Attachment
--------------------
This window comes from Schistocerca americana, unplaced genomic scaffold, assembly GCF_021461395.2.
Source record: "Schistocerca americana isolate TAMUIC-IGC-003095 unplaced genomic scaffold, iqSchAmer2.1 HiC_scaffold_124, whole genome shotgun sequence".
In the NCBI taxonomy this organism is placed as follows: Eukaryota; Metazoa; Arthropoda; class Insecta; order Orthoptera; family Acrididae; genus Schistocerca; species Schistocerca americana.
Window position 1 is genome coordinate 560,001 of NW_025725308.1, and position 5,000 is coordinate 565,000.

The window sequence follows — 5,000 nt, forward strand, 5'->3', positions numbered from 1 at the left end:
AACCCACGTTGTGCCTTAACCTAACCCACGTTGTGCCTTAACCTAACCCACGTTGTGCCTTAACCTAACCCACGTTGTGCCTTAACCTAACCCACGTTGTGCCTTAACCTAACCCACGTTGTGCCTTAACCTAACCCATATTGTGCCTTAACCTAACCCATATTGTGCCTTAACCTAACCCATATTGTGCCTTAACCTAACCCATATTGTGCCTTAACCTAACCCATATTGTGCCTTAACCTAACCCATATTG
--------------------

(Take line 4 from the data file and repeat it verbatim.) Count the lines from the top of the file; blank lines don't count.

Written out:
Window position 1 is genome coordinate 560,001 of NW_025725308.1, and position 5,000 is coordinate 565,000.